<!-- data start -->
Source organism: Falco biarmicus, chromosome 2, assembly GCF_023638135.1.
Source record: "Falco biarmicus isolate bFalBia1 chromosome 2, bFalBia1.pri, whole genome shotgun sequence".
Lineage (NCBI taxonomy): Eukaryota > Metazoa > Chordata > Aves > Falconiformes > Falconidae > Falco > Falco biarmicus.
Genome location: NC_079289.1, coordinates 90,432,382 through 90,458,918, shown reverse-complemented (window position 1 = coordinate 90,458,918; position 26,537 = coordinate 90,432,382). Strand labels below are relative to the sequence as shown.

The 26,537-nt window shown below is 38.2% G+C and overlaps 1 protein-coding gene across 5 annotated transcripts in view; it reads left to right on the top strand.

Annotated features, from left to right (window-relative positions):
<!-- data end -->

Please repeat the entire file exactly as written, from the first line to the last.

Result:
Source organism: Falco biarmicus, chromosome 2, assembly GCF_023638135.1.
Source record: "Falco biarmicus isolate bFalBia1 chromosome 2, bFalBia1.pri, whole genome shotgun sequence".
Lineage (NCBI taxonomy): Eukaryota > Metazoa > Chordata > Aves > Falconiformes > Falconidae > Falco > Falco biarmicus.
Genome location: NC_079289.1, coordinates 90,432,382 through 90,458,918, shown reverse-complemented (window position 1 = coordinate 90,458,918; position 26,537 = coordinate 90,432,382). Strand labels below are relative to the sequence as shown.

The 26,537-nt window shown below is 38.2% G+C and overlaps 1 protein-coding gene across 5 annotated transcripts in view; it reads left to right on the top strand.

Annotated features, from left to right (window-relative positions):